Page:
of the record, this Cainozoic period, a gigantic crumpling of the earth's crust and an upheaval of mountain ranges was in progress. The Alps, the Andes, the Himalayas, are all Cainozoic mountain ranges; the background of an early Cainozoic scene, to be typical, should display an active volcano or so. It must have been an age of great earthquakes.
Geologists make certain main divisions of the Cainozoic period, and it will be convenient to name them here and to indicate their climate. First comes the Eocene (dawn of recent life), an age of exceptional warmth in the world's history, subdivided into an older and newer Eocene; then the Oligocene (but little of recent life), in which the climate was still equable. The Miocene (with living species still in a minority) was the great age of mountain building, and the general temperature was falling. In the Pliocene (more living than extinct species), climate was very much at its present phase; but with the Pleistocene (a great majority of living species) there set in a long period of extreme conditions—it was the Great Ice Age. Glaciers spread from the poles towards the equator, until England to the Thames was covered in ice. Thereafter to our own time came a period of partial recovery.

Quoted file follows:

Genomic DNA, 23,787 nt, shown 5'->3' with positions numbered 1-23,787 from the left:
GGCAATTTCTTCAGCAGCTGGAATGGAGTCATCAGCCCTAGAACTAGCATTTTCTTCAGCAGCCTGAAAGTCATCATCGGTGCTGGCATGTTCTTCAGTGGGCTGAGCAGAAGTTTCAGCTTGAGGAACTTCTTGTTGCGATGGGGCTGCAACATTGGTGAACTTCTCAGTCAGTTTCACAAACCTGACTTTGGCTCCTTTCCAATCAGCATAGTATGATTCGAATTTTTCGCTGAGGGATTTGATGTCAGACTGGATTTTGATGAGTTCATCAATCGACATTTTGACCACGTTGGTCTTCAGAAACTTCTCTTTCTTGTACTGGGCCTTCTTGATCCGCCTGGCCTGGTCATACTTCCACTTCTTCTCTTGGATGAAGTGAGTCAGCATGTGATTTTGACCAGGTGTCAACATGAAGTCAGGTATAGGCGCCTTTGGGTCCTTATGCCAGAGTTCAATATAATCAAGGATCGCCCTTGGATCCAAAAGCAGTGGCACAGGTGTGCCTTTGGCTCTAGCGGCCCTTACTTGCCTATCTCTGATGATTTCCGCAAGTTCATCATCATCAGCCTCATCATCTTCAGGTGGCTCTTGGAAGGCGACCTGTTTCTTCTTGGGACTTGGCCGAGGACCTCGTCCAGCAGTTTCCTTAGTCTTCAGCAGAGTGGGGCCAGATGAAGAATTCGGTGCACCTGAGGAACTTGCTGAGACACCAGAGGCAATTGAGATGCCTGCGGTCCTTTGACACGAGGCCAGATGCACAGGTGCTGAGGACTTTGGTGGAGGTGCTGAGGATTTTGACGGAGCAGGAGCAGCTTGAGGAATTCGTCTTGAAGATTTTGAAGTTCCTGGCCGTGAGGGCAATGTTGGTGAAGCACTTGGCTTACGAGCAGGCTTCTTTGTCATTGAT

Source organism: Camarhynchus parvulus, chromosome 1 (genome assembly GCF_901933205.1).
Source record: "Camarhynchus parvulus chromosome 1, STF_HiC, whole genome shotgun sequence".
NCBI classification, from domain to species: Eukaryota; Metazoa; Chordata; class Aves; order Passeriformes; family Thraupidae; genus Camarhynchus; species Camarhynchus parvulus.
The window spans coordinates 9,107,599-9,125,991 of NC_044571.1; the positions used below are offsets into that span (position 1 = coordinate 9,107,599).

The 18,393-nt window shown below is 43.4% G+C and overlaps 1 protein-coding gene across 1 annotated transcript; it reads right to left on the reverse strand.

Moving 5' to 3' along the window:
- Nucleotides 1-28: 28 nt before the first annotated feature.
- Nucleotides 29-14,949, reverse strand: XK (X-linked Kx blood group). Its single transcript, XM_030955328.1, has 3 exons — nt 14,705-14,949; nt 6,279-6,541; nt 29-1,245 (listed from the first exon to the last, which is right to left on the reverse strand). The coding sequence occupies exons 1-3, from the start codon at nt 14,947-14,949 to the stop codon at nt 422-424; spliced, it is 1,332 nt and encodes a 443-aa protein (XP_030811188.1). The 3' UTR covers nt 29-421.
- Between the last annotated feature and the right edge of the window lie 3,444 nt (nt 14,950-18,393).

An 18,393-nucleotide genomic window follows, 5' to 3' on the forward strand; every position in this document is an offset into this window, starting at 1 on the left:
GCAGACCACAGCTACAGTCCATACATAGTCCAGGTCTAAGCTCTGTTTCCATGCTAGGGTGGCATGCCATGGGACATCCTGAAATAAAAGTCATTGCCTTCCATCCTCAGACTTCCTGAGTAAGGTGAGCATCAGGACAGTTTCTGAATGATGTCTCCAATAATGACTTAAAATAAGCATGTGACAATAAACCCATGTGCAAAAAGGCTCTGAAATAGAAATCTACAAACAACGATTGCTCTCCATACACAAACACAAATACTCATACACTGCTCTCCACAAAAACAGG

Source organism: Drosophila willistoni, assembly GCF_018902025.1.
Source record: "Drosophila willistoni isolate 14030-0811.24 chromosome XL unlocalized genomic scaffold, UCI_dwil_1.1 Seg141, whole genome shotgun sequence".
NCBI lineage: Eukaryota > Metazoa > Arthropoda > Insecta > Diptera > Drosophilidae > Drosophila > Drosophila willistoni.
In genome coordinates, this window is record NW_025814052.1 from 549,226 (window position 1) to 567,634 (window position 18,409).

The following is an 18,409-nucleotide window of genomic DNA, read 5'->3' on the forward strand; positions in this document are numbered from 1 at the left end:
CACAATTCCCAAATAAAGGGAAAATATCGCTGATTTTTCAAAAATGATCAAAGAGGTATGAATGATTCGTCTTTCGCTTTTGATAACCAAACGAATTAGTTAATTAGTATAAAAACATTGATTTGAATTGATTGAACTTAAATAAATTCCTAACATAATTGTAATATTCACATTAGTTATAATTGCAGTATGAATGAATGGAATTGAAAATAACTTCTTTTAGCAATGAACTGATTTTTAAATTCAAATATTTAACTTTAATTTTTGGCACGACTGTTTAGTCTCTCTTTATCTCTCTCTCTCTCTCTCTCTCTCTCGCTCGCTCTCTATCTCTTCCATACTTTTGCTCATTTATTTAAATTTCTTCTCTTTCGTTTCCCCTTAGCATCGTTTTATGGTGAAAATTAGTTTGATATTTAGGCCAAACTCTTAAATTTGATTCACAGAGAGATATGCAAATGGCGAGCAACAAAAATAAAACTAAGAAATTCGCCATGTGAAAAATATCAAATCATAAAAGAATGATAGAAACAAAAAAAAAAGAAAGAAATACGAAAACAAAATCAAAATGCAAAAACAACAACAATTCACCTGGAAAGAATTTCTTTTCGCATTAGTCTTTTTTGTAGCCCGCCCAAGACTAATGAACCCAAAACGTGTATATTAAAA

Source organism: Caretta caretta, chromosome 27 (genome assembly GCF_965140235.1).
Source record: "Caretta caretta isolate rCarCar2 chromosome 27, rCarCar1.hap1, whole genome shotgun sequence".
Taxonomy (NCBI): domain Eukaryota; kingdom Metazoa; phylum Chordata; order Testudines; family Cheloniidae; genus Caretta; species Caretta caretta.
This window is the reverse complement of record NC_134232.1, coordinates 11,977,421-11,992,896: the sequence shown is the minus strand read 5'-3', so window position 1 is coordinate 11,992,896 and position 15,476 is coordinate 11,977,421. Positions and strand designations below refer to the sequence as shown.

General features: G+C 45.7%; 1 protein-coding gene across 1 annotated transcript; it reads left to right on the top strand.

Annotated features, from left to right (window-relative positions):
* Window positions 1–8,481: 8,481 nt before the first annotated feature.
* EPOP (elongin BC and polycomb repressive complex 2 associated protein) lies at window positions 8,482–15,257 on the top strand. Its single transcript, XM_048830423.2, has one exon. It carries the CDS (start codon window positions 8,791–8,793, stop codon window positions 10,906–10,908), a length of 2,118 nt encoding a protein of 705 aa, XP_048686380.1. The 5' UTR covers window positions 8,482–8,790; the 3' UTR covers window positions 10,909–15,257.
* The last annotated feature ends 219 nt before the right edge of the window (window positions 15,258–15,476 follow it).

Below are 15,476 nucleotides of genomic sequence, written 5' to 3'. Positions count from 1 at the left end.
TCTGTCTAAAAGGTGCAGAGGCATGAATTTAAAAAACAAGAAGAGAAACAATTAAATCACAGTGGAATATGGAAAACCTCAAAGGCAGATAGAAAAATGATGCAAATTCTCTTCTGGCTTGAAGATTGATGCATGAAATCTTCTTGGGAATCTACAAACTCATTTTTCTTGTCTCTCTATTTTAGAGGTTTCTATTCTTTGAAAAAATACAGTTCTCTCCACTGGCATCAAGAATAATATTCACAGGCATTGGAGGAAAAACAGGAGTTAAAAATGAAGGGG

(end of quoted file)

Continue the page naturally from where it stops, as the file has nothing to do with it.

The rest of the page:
In the forests and following the grass over the Eocene plains there appeared for the first time a variety and abundance of mammals. Before we proceed to any description of these mammals, it may be well to note in general terms what a mammal is.
From the appearance of the vertebrated animals in the Lower Palæozoic Age, when the fish first swarmed out into the sea, there has been a steady progressive development of vertebrated creatures. A fish is a vertebrated animal that breathes by gills and can live only in water. An amphibian may be described as a fish that has added to its gill-breathing the power of breathing air with its swimming-bladder in adult life, and that has also developed limbs with five toes to them in place of the fins of a fish. A tadpole is for a time a fish; it becomes a land creature as it develops. A reptile is a further stage in this detachment from water; it is an amphibian that is no longer amphibious; it passes through its tadpole stage—its fish stage, that is—in an